It is important to remember that the death of an older person means the end of an opportunity to tap directly into a lifetime of accumulated knowledge and experience. As we do in a library, so from older adults, we seek wisdom. Grandparents, especially grandmothers, play a major role as supporters within the family setting, both past and present.

The need for caregiving increases with age. Thus older adults need caregivers – whether family or institutional care. Intergenerational caregiving is time-consuming and displays an intensive role that typically includes dimensions of financial assistance and management, companionship, household duties, and emotional support. Then there are intragenerational caregivers – older adults helping older adults.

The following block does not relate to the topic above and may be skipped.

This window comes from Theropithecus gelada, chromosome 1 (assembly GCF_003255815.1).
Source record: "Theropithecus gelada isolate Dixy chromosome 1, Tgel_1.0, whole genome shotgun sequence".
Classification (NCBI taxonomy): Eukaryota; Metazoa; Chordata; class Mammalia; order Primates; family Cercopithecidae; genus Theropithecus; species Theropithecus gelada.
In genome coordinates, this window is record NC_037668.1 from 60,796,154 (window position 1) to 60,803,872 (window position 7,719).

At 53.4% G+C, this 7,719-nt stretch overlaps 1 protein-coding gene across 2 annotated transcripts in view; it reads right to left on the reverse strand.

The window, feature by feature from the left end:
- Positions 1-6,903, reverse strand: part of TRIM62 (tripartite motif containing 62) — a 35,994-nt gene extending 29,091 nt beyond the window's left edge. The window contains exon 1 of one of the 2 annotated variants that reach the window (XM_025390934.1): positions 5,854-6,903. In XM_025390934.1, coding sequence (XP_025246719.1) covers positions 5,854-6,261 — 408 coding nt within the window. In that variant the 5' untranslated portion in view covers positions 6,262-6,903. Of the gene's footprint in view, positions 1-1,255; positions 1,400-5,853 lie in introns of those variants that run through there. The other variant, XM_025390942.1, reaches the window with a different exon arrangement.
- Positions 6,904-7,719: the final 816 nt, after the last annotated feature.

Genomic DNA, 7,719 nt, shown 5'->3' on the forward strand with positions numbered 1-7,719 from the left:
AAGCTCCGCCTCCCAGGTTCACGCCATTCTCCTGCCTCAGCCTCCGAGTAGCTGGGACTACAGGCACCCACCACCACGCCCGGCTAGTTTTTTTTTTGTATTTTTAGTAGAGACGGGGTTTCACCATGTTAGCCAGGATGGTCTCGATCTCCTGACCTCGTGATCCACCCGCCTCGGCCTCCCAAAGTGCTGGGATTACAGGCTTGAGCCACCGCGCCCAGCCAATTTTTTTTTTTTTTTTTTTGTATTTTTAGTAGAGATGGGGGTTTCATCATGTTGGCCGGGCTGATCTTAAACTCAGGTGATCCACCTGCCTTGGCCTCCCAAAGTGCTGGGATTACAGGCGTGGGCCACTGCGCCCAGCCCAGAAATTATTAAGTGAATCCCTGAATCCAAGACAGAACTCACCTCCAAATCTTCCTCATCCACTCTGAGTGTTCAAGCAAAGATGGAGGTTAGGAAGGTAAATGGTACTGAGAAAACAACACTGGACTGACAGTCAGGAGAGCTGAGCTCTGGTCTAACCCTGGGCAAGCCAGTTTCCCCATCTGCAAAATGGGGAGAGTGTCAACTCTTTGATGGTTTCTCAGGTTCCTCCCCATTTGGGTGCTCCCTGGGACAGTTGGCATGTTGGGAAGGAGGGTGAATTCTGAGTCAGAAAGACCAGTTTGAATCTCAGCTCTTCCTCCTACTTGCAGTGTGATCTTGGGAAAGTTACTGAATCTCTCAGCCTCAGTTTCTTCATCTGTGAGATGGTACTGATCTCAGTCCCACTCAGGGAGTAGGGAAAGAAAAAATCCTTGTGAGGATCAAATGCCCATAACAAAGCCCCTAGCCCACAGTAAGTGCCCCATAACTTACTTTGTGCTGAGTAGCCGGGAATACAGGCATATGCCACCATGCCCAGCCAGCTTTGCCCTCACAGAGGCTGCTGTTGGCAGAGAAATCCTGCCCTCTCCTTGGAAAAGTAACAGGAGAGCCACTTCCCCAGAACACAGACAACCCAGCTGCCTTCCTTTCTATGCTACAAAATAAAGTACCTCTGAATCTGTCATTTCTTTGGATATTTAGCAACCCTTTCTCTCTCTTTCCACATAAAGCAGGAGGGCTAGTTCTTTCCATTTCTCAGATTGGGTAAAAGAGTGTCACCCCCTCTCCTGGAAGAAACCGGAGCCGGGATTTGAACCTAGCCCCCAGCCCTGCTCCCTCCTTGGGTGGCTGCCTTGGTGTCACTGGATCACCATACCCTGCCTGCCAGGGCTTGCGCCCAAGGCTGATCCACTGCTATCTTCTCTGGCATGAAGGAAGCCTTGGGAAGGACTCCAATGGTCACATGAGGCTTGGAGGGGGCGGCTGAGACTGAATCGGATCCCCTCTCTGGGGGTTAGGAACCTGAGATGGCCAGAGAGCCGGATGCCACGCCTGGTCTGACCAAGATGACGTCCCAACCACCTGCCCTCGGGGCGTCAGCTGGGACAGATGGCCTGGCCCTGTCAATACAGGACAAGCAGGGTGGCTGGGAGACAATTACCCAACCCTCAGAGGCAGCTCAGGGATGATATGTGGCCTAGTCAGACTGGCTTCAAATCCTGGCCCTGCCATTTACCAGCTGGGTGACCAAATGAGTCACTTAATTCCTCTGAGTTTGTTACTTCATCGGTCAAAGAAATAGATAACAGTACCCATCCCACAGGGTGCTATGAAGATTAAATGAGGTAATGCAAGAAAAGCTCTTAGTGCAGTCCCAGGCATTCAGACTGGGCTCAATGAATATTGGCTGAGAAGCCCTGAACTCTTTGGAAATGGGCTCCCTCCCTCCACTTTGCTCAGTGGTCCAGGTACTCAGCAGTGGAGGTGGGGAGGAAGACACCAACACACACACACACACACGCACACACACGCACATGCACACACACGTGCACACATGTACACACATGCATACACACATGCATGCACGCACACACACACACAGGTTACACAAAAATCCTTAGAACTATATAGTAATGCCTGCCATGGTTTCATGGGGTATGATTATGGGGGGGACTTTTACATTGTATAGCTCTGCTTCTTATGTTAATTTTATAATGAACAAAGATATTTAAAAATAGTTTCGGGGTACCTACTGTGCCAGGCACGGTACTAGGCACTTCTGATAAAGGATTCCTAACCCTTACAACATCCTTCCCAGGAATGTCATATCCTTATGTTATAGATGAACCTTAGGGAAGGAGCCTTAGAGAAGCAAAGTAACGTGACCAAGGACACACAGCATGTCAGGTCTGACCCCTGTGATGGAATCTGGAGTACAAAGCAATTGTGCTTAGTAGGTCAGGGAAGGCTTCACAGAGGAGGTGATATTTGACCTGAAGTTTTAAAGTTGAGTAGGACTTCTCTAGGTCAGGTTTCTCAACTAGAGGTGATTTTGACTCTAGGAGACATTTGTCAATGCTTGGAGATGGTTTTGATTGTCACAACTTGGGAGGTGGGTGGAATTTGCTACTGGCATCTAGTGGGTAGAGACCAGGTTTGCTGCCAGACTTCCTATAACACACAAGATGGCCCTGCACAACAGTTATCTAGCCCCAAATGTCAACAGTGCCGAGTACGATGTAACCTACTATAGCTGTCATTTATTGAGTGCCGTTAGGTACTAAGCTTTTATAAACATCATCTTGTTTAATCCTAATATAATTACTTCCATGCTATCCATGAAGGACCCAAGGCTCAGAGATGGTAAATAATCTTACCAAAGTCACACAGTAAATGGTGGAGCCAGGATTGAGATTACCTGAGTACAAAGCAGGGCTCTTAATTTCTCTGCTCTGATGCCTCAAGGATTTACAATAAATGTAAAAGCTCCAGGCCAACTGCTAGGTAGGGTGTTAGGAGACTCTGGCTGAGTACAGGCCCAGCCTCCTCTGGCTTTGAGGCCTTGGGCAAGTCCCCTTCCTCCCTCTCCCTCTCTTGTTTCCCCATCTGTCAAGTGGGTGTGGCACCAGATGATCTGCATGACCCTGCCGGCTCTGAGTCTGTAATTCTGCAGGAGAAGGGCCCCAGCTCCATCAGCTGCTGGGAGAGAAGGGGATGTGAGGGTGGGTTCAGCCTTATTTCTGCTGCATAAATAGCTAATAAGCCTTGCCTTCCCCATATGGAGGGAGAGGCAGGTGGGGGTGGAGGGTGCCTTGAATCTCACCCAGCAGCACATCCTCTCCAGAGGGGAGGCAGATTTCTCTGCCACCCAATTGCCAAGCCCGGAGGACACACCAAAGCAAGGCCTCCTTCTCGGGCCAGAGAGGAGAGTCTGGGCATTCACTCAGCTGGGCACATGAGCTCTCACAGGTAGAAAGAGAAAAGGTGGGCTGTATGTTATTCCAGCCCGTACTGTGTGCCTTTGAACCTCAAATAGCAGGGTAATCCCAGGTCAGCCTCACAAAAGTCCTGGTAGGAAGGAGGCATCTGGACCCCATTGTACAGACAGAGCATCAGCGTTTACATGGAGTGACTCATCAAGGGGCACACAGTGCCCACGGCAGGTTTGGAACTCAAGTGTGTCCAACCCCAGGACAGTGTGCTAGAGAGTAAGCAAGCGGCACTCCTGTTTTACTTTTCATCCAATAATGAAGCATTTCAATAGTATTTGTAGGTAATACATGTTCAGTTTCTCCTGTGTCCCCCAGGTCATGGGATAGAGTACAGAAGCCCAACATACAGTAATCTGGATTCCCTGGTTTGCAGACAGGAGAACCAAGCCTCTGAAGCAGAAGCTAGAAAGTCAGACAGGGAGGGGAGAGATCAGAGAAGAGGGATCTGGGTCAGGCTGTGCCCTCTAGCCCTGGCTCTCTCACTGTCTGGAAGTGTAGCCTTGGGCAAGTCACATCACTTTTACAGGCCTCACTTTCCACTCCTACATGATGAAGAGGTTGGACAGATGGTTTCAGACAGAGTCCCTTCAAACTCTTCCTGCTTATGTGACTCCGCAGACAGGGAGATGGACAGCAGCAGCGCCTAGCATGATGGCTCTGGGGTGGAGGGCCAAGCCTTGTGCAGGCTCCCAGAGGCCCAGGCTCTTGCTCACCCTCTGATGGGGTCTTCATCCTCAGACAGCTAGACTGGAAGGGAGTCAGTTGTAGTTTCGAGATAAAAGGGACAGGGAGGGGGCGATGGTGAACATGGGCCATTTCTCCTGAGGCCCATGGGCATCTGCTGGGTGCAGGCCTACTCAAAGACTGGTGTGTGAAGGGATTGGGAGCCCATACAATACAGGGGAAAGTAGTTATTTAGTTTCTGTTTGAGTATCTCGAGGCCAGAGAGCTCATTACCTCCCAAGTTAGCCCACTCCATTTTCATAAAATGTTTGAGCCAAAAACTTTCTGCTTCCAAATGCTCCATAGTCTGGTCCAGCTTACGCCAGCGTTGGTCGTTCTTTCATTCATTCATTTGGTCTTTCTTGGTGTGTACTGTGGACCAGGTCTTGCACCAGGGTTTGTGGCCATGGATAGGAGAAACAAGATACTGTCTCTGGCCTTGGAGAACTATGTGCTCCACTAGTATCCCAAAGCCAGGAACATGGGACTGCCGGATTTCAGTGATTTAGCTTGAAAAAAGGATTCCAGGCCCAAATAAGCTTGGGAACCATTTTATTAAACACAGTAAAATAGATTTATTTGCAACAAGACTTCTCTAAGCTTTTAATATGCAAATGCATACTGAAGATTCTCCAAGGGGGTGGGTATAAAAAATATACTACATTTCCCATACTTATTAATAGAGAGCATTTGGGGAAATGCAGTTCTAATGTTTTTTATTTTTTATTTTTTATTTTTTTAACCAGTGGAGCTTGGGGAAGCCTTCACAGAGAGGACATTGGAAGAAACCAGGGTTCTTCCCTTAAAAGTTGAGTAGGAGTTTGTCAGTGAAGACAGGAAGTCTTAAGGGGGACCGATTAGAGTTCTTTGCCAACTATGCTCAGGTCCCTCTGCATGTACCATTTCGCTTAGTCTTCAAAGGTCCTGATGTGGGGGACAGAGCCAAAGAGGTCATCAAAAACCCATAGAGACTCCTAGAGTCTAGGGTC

The majority of older adults in the US and some Western European countries report living independently and being satisfied with their lives. As older adults, it is siblings with whom one shares a common history, thus often giving a sense of security and support. Pets play an important role in the lives of older adults and provide a source for companionship, helping to lessen loneliness. While retirement tends to come inevitably with aging, continuing to work reduced loads is gaining popularity these days.